A special committee of Chilean ministers said Monday the debated $2.5 billion Dominga copper and iron ore project, proposed by privately-held Andes Iron, cannot go ahead, ordering all related construction to be halted.
The group, formed by the heads of Mining, Economy, Energy, Environment, Agriculture, and Health, said the mine and port project was deeply flawed, meaning they believe “the eventual impacts of it have not been properly taken care of,” Bío Bío radio reported (in Spanish).
Weaknesses pointed out by the authorities included Dominga’s proximity to a popular Humboldt penguin reserve and the company’s failure to consult local communities.
Controversy surrounding the proposed mine stem in part from the fact Dominga is majority controlled by Chilean businessman Carlos Alberto Délano, who is under investigation for tax fraud and bribery after contributing millions of dollars to the election campaigns of dozens of politicians.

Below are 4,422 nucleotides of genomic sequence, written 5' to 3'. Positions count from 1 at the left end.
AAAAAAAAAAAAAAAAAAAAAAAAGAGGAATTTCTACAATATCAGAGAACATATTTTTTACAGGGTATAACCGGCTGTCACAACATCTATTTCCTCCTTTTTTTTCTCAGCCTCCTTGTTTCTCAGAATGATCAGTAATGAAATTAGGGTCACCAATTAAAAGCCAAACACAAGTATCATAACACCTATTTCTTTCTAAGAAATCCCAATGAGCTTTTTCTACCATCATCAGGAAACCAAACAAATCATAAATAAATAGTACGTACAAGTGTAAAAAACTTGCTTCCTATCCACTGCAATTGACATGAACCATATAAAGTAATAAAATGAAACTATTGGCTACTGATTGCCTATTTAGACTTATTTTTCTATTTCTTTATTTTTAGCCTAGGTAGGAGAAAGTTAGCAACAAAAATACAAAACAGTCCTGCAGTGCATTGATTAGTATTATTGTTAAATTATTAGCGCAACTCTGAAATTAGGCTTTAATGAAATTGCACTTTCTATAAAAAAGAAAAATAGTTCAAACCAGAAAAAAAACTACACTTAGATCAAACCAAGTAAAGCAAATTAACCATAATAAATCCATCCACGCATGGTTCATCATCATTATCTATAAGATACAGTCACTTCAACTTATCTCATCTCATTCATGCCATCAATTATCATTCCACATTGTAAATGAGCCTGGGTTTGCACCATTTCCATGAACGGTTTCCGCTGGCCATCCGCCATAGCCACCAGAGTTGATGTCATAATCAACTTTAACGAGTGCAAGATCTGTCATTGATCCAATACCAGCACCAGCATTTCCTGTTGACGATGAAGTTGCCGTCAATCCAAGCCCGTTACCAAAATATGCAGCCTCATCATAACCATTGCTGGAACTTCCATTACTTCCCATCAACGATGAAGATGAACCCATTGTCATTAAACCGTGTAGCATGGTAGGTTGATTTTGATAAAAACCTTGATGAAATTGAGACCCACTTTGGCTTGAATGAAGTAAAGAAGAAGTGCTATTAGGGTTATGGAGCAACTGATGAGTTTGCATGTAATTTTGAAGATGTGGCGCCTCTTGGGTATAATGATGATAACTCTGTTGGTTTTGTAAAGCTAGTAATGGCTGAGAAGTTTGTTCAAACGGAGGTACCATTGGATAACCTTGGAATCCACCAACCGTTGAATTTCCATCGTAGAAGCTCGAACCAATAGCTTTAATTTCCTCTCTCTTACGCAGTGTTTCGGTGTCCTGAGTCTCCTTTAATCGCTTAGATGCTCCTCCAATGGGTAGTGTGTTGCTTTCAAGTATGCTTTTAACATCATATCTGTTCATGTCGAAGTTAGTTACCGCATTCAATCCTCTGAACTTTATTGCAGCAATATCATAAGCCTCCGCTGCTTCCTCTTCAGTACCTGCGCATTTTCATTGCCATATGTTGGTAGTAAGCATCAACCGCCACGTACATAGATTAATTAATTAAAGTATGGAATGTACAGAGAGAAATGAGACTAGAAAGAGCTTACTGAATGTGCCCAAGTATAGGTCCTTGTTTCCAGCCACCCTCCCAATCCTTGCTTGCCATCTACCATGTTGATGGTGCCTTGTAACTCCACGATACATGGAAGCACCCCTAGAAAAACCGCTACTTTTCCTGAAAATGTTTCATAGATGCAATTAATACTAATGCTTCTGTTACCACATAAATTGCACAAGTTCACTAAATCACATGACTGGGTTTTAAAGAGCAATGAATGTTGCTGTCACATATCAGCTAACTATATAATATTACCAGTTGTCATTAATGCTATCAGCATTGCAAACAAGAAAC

Délano put the project on the block last year, but has failed to find a buyer.
Government supporters had also said that former president and now-candidate Sebastián Piñera, intervened in favour of the project during his first term in government, when members of his family were shareholders. Piñera has denied those allegations.
The project had been rejected in March by an environmental commission, but Andes Iron appealed the ruling, sending it to the special ministers’ committee for a final decision.
The Dominga complex, which included open pit mining, a processing facility, a desalination plant and a port, would have produced 12 million tonnes of iron ore a year, becoming the country’s largest mine of its kind. The operation would have also produced 150,000 tonnes of copper annually.
Construction of the mine and related infrastructure would have created almost 10,000 jobs and 1,450 permanent positions, the company had said.